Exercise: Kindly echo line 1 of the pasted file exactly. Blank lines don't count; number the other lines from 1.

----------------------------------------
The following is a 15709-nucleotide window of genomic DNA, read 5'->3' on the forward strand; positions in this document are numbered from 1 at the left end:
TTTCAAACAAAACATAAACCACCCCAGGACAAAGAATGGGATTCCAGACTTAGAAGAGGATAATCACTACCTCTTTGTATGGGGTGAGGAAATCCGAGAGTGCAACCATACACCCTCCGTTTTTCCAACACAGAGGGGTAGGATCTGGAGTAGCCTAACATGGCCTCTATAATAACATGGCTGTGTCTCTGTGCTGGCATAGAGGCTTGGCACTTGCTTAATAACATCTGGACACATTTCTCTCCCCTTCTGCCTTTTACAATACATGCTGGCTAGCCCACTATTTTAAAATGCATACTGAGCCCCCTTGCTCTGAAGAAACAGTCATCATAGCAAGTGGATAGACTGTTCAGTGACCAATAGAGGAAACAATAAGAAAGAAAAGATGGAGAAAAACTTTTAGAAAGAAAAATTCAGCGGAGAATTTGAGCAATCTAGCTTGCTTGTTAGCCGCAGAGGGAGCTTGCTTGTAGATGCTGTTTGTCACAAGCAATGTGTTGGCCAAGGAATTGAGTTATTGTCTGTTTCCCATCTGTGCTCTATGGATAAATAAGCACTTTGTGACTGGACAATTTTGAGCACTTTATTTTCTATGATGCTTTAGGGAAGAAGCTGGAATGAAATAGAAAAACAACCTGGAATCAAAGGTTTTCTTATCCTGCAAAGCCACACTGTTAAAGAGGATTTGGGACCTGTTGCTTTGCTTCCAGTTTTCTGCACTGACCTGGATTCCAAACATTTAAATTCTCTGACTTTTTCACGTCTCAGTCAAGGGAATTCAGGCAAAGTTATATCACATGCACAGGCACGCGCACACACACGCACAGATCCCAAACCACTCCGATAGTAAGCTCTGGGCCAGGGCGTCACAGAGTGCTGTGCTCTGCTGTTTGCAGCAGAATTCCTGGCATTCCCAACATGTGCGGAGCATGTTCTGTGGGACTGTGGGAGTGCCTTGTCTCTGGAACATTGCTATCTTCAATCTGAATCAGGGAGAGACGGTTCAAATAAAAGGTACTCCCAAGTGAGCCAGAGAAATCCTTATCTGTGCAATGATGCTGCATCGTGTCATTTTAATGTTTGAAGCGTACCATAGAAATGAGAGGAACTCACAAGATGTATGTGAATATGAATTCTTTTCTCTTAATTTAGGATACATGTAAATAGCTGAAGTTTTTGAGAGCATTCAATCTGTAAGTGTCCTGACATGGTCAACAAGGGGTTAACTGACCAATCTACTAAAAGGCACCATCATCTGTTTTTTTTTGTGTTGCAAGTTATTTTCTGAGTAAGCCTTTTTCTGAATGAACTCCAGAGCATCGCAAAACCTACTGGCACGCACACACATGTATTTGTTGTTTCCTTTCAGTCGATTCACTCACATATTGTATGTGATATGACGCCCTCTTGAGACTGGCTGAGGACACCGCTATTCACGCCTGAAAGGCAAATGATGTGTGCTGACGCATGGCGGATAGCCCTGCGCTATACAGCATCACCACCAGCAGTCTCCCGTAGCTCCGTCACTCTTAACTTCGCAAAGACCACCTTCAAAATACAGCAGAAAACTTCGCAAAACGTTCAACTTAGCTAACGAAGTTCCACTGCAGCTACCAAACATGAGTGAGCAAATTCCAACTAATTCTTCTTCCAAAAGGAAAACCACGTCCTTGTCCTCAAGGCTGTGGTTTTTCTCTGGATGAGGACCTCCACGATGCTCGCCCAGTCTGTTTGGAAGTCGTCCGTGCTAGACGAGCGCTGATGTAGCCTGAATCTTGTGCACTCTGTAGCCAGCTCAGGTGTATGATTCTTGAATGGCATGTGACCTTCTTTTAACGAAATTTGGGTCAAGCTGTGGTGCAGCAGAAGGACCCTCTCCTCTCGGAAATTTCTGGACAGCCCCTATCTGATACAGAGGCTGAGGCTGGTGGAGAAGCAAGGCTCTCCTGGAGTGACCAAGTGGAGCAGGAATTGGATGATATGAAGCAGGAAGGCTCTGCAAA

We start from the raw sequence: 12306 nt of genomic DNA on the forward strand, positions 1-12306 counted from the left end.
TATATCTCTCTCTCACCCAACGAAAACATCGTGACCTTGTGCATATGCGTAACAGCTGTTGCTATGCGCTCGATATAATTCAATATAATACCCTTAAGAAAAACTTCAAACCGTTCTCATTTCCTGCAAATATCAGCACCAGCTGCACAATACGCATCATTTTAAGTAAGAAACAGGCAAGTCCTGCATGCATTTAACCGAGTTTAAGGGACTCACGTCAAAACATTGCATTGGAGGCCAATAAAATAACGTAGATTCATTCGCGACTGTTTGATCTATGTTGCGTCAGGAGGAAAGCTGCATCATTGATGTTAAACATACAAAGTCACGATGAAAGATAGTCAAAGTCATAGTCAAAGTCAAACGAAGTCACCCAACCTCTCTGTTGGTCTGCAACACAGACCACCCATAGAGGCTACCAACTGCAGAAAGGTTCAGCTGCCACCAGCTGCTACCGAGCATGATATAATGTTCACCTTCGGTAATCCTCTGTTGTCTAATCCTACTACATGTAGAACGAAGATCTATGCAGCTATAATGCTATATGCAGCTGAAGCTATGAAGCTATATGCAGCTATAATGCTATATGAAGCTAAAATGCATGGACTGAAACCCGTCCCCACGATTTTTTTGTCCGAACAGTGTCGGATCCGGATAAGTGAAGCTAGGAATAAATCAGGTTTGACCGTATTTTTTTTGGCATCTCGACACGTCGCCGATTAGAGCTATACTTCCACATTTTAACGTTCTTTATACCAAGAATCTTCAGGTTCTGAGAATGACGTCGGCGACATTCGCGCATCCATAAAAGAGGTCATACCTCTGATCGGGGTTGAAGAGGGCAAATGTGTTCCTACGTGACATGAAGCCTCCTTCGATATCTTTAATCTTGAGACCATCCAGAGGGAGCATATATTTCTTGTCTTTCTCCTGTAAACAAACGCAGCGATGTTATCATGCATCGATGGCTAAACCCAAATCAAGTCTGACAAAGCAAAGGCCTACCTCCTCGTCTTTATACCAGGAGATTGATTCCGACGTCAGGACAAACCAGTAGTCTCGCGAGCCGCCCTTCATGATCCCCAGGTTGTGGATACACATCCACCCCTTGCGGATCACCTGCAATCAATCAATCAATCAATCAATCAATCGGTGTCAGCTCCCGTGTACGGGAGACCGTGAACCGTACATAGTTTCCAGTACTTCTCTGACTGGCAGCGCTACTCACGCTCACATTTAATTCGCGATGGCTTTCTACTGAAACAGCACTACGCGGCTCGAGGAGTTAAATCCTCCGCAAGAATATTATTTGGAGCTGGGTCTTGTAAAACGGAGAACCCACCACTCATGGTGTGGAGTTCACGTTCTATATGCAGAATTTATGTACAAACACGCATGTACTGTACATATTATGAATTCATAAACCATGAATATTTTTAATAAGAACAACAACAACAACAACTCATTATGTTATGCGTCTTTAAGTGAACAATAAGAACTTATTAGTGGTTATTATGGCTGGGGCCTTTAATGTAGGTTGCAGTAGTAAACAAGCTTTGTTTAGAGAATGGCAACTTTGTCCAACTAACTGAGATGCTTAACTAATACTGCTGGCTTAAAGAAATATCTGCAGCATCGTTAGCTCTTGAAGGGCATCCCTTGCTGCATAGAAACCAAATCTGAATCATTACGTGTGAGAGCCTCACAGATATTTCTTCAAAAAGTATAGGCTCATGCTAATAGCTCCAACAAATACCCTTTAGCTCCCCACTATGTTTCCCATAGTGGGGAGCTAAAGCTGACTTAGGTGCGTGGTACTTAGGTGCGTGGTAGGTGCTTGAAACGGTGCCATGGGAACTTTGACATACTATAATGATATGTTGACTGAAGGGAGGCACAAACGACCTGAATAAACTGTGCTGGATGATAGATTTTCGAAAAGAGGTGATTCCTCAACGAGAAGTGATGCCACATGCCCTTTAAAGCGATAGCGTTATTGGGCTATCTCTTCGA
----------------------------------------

The following is a 15709-nucleotide window of genomic DNA, read 5'->3' on the forward strand; positions in this document are numbered from 1 at the left end: